Planning a RTW Trip

I cannot believe that I am now less than two days away from departing for my Round the World trip. I depart on Thursday for New Zealand, with an overnight layover that night in Honolulu. I am tentatively planning a little over 3 weeks in New Zealand, followed by Australia, Japan, and South Korea, which will take me into early June. For the rest of June I will see whether I want to stay longer in Korea before heading to Thailand and Cambodia. Then my plans are to end my trip with Ireland and Scotland for the entire month of July.

It’s been quite a process just planning this trip. You don’t quite realize all of the things you have to think about until you get into the planning process. There are a ton of detailed resources on the web on every single aspect of planning a RTW trip, but I’ve summarized here all of the major aspects of my specific plans.


While initially I thought that I would buy a round the world ticket, I eventually decided to buy one way tickets as I go. Because I have the luxury of time, I am allowing myself the flexibility to stay at destinations longer or shorter than initially planned. Thus, I’ve used American Airlines miles from my past life as a consultant to get myself to my first major destination, New Zealand. For the rest of the trip I will use miles where I can, and use my new favorite flight search engine Skyscanner for the rest.

Visas and Entry Requirements

I think most folks know that you should confirm whether a visa is required for any of your destinations. I was actually surprised to find out that Australia requires a visa, though the process of signing up for their electronic visa online was fast and easy.  However, the second consideration to keep in mind are the entry requirements for each country. This is particularly important when flying on one way tickets like I am doing. For example New Zealand requires that you show proof of onward travel out of New Zealand before they will allow you to enter the country. This can also be requested by the airline you are flying on before you even board the flight to that country.

While some countries like New Zealand need proof of an actual purchased ticket, it sounds like immigration officials in other countries may want some evidence that you have the financial means to depart the country. For this I will be traveling with a copy of my latest bank balance, as well as the credit lines on my two major credit cards.

Travel Insurance

An extended trip of any kind should include travel insurance. This will cover any trip cancellations and delays, but also cover any activities along the way. With the hiking, snorkeling, and other activities I have planned, travel insurance was a must. The company that I chose to go with, World Nomads includes coverage for damage to any rental cars as well. Total cost for 5 months for my plan came out to $405. I think $50/month is pretty good for peace of mind!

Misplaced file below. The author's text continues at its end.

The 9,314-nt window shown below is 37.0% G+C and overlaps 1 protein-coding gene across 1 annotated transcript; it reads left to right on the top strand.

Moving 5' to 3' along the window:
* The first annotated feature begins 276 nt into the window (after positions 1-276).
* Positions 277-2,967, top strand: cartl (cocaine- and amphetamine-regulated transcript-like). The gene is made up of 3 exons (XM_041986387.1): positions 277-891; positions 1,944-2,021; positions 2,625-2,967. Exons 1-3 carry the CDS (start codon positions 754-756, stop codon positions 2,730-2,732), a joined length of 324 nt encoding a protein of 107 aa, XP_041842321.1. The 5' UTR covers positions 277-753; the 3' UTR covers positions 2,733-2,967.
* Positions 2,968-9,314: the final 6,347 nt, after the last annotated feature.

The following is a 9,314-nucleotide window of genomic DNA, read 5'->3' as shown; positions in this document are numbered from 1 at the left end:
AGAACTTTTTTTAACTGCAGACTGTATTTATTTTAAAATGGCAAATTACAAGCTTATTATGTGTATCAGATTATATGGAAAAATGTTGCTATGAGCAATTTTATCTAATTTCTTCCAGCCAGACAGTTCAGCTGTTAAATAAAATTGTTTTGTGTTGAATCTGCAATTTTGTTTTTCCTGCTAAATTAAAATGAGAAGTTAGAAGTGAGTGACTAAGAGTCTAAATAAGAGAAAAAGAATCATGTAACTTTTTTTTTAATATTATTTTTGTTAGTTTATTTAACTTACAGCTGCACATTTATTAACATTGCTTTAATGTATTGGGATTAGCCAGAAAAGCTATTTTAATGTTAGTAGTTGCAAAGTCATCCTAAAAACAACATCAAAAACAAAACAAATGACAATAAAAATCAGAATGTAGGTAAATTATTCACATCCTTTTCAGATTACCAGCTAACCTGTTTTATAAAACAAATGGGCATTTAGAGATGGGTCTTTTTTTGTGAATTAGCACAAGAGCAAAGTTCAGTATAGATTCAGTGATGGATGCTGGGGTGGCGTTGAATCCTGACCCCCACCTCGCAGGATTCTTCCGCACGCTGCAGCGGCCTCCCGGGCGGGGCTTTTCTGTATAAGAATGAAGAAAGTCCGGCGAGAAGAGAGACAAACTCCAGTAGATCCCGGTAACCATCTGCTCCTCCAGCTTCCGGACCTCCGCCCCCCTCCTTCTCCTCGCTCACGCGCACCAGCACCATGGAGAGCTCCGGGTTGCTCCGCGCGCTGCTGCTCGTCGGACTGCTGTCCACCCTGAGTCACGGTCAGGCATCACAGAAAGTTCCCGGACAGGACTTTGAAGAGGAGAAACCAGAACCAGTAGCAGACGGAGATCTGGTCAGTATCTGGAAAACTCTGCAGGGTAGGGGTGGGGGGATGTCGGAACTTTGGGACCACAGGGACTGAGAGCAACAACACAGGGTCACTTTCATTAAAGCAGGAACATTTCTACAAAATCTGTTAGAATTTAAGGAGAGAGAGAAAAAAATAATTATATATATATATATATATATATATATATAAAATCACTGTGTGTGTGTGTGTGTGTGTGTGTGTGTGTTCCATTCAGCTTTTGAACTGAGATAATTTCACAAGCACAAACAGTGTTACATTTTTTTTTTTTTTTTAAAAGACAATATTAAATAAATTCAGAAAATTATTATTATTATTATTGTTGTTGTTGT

International Drivers Permit

While many countries will honor your Drivers License from your home country, I decided to go ahead and get an International Drivers Permit because some locations require both the IDP and your regular Drivers License. Getting it from an AAA office was incredibly easy and fast. It only cost $15 plus two passport size photos, which you can bring yourself or pay them extra to take. Now I have to just mentally prepare myself for driving on the left side of the road in New Zealand…


I made an appointment at a travel clinic and given the countries that I am going to, ended up getting vaccinated for Hepatitis A, typhoid fever and TDAP (Adult Tetanus, Diphtheria, and Pertussis). I also got prescriptions for altitude sickness in the event I end up in high altitude like on my last trip to Peru, antibiotics for upset stomach/traveler’s diarrhea, and motion sickness (specifically for any boats I may end up on). Yes, I am taking along some other items in my first aid kit, particularly since I am doing the 5 day Milford Track hike. But things like cold medication do not make the list, since they do actually get colds abroad.



One of the hardest decisions for me throughout this entire planning process was what kind and size bag to take. Now taking one of those huge 70-80L backpacks was never even a consideration. Those bags are nearly as tall as I am! As hard as it was, I knew that I had to limit myself to one carry one sized bag. I felt that I really need to be as mobile as possible on the road. I need to be able to walk around for a decent amount of time with my backpack on.

So initially I looked at the Switchback, a wheeled backpack by Eagle Creek, but ultimately decided that the addition of the wheels might be too heavy and cumbersome. Plus, I worried about comfort and ease of walking around and whether the wheels would be hitting my lower back. After a lot more searching, ultimately I settled on the Osprey Farpoint 40. What sold me was the panel access to the main compartment and the fact that the bag is carry on compliant.

Now since I got the Small/Medium size (given my height and length of my torso), my bag is technically only 38 liters. So yes, I will be traveling the world for 5 months with a 38 liter bag and a small crossbody carry on bag. Getting everything into this one bag has required at least 5 packing dry runs with many reassessments of what I really need. I have to remind myself that I don’t need everything that I could possibly need. It’s crazy but they actually have clothes and socks and toiletries in New Zealand or Japan or Thailand. Thus, I’m taking only what I absolutely need and will buy things along the way.

Some other items on my packing list: